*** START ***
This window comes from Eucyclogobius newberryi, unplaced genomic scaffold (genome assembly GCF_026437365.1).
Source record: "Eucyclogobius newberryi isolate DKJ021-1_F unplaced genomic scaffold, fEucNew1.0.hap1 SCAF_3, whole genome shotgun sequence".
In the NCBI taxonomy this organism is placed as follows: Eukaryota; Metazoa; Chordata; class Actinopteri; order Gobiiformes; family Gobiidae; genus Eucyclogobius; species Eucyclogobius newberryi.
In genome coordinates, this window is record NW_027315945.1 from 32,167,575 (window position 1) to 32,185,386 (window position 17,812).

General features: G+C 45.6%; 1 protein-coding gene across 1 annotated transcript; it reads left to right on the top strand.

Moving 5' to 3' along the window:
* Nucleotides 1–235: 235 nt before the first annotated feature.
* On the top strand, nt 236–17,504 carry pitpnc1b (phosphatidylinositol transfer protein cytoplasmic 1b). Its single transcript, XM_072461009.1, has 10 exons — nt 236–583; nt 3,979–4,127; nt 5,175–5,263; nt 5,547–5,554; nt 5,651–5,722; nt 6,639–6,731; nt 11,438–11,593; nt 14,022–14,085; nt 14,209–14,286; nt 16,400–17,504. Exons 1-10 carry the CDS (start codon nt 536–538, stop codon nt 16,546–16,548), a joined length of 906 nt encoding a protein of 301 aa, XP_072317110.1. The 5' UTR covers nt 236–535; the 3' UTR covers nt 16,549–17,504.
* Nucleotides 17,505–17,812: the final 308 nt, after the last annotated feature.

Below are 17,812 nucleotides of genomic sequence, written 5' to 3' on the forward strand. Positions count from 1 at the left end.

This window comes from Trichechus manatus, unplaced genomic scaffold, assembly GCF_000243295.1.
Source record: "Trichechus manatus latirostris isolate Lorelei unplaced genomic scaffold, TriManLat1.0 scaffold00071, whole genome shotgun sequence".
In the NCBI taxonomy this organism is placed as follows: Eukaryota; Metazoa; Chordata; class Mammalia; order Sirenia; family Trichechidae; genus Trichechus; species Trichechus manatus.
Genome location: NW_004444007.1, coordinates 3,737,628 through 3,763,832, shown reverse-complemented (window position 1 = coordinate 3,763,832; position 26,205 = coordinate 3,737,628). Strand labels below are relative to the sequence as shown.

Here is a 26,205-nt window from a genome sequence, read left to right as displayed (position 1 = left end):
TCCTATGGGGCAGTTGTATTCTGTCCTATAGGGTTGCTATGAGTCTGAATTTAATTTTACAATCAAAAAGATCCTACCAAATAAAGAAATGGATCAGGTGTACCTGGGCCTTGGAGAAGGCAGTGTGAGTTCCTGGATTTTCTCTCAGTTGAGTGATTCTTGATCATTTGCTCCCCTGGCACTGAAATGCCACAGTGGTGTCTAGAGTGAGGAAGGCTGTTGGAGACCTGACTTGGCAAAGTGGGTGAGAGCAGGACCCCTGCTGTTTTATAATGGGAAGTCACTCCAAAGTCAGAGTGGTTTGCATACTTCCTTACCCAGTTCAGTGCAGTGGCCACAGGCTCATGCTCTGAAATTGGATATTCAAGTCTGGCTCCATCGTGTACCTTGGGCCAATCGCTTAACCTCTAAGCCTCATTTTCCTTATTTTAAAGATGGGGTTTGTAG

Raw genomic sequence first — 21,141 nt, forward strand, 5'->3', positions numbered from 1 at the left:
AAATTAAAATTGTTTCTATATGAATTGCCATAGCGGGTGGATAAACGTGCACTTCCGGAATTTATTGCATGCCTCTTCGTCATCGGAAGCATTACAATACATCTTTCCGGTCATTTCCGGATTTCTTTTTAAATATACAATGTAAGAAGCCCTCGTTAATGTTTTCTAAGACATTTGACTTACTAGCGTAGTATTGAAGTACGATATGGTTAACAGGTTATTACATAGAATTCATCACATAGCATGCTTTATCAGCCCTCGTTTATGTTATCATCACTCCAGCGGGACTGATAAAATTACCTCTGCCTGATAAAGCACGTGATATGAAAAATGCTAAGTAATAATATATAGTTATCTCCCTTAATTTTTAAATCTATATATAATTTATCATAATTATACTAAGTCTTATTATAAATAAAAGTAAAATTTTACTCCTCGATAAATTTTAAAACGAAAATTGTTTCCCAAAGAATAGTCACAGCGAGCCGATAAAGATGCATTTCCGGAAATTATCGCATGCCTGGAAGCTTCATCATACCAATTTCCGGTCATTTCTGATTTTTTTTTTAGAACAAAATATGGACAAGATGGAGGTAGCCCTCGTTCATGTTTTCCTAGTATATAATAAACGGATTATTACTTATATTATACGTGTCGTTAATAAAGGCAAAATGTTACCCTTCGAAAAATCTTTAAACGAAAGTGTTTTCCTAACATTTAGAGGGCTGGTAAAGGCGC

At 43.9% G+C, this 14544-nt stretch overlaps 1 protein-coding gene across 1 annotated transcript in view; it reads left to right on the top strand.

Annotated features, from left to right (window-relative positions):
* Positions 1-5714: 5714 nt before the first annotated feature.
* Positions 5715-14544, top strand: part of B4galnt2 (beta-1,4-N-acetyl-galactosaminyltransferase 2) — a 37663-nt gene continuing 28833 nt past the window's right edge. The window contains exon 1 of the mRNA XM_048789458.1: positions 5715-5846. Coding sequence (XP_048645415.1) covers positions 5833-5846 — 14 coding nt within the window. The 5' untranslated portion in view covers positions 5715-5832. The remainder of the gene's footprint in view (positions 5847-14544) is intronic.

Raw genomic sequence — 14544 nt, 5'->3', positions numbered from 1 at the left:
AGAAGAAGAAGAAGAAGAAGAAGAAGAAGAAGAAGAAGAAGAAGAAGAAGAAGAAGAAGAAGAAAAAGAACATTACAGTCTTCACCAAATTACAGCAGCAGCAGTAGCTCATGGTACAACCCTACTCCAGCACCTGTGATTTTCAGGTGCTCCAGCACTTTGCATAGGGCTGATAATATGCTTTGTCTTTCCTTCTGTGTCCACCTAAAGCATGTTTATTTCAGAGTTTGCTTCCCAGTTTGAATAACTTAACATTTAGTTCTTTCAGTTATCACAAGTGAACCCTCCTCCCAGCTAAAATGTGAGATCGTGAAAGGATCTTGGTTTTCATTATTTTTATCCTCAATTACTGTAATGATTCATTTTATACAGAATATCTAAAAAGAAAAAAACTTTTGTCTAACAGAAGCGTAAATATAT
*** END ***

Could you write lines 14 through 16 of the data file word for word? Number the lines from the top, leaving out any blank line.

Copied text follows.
Genome location: NW_004444007.1, coordinates 3,737,628 through 3,763,832, shown reverse-complemented (window position 1 = coordinate 3,763,832; position 26,205 = coordinate 3,737,628). Strand labels below are relative to the sequence as shown.

Here is a 26,205-nt window from a genome sequence, read left to right as displayed (position 1 = left end):
TCCTATGGGGCAGTTGTATTCTGTCCTATAGGGTTGCTATGAGTCTGAATTTAATTTTACAATCAAAAAGATCCTACCAAATAAAGAAATGGATCAGGTGTACCTGGGCCTTGGAGAAGGCAGTGTGAGTTCCTGGATTTTCTCTCAGTTGAGTGATTCTTGATCATTTGCTCCCCTGGCACTGAAATGCCACAGTGGTGTCTAGAGTGAGGAAGGCTGTTGGAGACCTGACTTGGCAAAGTGGGTGAGAGCAGGACCCCTGCTGTTTTATAATGGGAAGTCACTCCAAAGTCAGAGTGGTTTGCATACTTCCTTACCCAGTTCAGTGCAGTGGCCACAGGCTCATGCTCTGAAATTGGATATTCAAGTCTGGCTCCATCGTGTACCTTGGGCCAATCGCTTAACCTCTAAGCCTCATTTTCCTTATTTTAAAGATGGGGTTTGTAG